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Why Is Christian Fiction So Bad?

I got a little brutal about writing Christian fiction on Tuesday. Now it’s time to get really brutal.

Most traditionally published Christian fiction these days is lame. Embarrassingly so, turning many more Christians than me off from reading Christian fiction, much less writing it.

Part of that is due to the melodramatics mentioned on Tuesday. Again, in this genre’s defense, it is dealing with love. And love too easily trends toward the cheesy side when put into mere black and white.

But, I’m afraid to say, that’s not the only common problem with writing Christian fiction. There are so many reasons why today’s Writing Challenge exists.

Don’t make your Christian fiction lame.

These days, Christian fiction has a horrible habit of being pathetic, and not in the kinda-cute-and-pitiable way.

The entire genre is marked by sappy writing styles, unrealistic plots, unhelpful messages, and poorly written dialogue. Hate to say it, but the state of Christian fiction these days is an absolute disaster, with plenty of Christian readers giving up on it altogether.

Yet this isn’t a call against writing Christian fiction. It’s a call to start writing it well! Read on to find out how.

This subject matter probably warrants its own book, or at least a good-sized pamphlet. But let’s try to break down the basics in this single blog post anyway:

  • Sappy writing styles – To avoid these while writing Christian fiction, start out by avoiding sappy characters and sappy plots. Why? The less sap you’re working with, the less sap you’re probably going to write with. So try to think realistically from the start, as further explored below.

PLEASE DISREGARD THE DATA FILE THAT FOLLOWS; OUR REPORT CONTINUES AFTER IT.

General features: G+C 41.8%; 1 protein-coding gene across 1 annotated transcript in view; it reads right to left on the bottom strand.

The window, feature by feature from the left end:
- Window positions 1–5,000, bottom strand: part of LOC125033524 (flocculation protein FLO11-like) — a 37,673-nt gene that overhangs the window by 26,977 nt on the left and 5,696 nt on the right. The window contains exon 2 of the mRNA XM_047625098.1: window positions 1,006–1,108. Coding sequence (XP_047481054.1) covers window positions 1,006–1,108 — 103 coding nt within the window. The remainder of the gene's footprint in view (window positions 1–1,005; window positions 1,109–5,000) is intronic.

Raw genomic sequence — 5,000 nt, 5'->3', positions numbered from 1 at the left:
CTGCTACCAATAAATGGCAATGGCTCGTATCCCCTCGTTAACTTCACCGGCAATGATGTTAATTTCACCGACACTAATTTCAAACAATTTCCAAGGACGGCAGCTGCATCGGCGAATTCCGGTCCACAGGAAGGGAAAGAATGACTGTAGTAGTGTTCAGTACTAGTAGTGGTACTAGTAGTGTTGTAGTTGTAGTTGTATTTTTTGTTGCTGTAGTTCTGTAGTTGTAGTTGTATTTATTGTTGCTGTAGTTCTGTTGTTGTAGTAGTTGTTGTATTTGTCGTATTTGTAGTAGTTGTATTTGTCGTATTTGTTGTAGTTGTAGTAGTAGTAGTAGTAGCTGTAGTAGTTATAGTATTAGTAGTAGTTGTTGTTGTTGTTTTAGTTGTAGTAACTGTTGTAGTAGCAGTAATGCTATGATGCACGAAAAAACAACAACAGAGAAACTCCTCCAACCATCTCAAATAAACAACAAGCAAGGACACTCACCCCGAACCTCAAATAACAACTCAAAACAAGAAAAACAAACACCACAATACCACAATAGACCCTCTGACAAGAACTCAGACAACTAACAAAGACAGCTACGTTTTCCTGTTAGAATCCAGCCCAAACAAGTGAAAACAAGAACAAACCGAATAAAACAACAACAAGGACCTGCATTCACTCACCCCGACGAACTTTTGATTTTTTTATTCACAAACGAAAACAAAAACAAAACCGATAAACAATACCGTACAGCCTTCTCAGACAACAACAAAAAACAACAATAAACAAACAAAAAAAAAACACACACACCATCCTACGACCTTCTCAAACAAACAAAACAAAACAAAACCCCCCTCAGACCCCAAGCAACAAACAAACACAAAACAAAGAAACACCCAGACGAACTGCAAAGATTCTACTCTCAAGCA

• Unrealistic plots – Why is it that just about every single Christian fiction book has to have a “damsel in distress” scene? Maybe that's not the whole entire plot, but it’s definitely a reoccurring plot point that needs to be addressed. A beautiful young woman gets accosted, the attacker succeeds in tearing her shirt, and then the knight in shining armor comes racing onto the scene to slay the bad guy and take the fainting fair maiden into his arms. It’s like there’s a Christian Writer’s Guide out there with a chapter specifically devoted to covering this kind of thing. Yet writing Christian fiction is possible without throwing in a damsel in distress into every – or even any – scene. Seriously.

  • Unhelpful messages – There’s another problem with that alleged Christian Writer’s Guide mentioned above, and it’s this… It doesn’t even come close to acknowledging that, sometimes, the knight in shining armor doesn’t make it in time. Sometimes, the damsel doesn’t get saved. Bad things do happen to Christians, as Foxe’s Book of Martyrs proves all too well. So do all the Christians you know of who have cancer or who had cancer or who died from cancer. Implying otherwise paints God as one giant protection pill and Christians as having sinned every time they suffer. When, sometimes, we just suffer. And, sometimes, we can’t understand why that has to be until God calls us home. As Josiah DeGraaf pointed out in his thought-provoking guest blog post yesterday: “The Christian life is tough, and conversion doesn’t rectify all your problems… That’s why Christians need stories that deal with the difficulties of life post-conversion without sugarcoating anything.”

  • Poorly written dialogue – This actually brings us full circle to that sappy writing style. Writing Christian fiction should be done with the same dignity as writing any other genre, which requires studying both the craft and human nature. Don’t just put dialogue down on paper. Ask yourself if it sounds realistic. Read it out loud to yourself. Pay attention to what people actually say. And what they don’t. Once you start noticing normal speech and reflecting it in the dialogue you write, it’s bound to show in your writing style too, turning it from sappy into something so much stronger.

Again, none of this is meant to keep you from writing Christian fiction. It's just that writing Christian fiction shouldn’t be this bad.

It shouldn’t be bad at all.


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